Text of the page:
Almost 200 nations reached an agreement in Kigali, Rwanda, last weekend to amend the Montreal Protocol on Substances that Deplete the Ozone Layer and introduce a global phase-out of hydro-fluorocarbon (HFC) refrigerants.
HFCs were introduced to limit damage to the ozone layer and replace refrigerants that have now been phased out – including R22. However, they have much greater levels of global warming potential (GWP).
Developed countries are required to cap and phase down HFCs starting in 2019. This international agreement is legally binding and strengthens existing commitments. The UK, for example, had already committed to phase down HFC use by 79% by 2030, starting in 2015. Timetables for developing countries are different.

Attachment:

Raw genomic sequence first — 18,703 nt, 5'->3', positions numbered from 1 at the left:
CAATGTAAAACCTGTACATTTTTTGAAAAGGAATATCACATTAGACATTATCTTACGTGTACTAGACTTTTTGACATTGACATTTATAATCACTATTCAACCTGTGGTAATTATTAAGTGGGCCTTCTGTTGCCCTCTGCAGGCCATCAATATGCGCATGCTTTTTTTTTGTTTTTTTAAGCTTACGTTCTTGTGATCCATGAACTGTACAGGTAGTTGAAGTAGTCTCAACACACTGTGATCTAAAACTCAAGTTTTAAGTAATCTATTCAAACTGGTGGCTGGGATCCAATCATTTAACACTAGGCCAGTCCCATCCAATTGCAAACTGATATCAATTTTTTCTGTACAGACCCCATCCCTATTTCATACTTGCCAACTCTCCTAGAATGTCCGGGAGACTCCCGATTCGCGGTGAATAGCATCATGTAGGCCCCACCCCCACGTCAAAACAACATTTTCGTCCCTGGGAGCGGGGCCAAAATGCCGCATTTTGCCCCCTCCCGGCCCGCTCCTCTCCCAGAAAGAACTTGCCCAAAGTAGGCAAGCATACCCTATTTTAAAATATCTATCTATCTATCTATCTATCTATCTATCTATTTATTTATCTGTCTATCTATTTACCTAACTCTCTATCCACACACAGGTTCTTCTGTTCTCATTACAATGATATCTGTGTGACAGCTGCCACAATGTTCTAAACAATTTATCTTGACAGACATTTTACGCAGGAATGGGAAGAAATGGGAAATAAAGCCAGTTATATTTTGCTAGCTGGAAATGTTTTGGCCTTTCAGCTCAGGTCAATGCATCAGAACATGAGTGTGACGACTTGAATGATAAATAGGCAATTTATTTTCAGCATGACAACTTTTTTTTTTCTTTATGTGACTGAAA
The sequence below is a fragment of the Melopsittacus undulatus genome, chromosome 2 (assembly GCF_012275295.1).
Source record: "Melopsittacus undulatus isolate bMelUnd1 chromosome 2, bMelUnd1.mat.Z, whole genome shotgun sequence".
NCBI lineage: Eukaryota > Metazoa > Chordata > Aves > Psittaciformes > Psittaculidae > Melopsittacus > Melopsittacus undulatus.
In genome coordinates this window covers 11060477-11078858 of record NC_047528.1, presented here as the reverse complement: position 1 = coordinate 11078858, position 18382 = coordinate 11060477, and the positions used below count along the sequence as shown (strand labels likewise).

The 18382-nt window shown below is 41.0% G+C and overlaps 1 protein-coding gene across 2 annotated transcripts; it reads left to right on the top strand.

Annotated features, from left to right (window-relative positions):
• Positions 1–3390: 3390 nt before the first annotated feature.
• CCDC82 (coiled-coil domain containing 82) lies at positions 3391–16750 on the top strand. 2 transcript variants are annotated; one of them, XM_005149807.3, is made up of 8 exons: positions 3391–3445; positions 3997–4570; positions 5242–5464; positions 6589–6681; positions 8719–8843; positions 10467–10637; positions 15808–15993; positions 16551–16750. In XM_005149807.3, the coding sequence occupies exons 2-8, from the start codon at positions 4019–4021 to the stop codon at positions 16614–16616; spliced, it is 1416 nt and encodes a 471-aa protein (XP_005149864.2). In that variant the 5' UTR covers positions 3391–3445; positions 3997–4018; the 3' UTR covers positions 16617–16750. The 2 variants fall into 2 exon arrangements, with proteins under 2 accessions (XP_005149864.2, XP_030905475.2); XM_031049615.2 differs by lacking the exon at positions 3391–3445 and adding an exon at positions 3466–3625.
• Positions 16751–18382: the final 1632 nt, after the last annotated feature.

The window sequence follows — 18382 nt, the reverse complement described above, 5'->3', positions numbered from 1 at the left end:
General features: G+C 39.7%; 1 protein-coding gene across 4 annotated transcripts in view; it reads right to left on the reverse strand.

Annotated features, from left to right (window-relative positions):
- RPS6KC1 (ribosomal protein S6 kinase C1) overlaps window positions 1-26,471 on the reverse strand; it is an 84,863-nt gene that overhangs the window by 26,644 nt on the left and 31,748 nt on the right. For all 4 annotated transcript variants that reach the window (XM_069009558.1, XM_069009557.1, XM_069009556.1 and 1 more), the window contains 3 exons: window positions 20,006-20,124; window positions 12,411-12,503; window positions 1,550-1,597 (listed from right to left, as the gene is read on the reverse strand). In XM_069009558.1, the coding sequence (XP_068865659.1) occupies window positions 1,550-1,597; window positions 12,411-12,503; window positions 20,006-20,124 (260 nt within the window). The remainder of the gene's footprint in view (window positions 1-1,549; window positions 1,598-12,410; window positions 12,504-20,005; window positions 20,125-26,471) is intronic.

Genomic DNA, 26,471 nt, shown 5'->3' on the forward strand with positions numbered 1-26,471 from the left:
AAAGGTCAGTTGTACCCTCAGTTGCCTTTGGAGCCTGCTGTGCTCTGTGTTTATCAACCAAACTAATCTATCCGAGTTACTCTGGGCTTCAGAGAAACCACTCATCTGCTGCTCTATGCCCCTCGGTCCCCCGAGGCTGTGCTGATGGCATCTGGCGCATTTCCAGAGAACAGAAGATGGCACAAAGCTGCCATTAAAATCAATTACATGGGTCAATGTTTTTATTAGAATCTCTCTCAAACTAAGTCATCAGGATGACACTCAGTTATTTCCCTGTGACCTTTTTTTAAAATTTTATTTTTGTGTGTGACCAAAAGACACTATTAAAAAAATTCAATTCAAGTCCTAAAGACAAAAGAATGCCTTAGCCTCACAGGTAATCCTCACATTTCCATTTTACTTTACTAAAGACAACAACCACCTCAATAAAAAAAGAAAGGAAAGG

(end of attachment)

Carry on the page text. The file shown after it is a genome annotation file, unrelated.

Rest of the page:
What does this mean in the UK?
HFC refrigerant gases are used in air conditioning systems. Widely used HFC refrigerants for commercial air conditioning systems include R-410A, R-407C and R-134a. Phase down will largely impact on supply of new equipment, but it is expected that the phase out will be extended to include the supply of new refrigerant for servicing existing equipment.
Timescales are long term, however, EVORA recommends that real estate firms develop a plan to compile a record of landlord-controlled HFC refrigerants used across their portfolios. Firms are advised to also check with their maintenance providers that they are fully compliant with the current F Gas regulations, which require regular refrigerant leak testing and up-to-date records to be kept.
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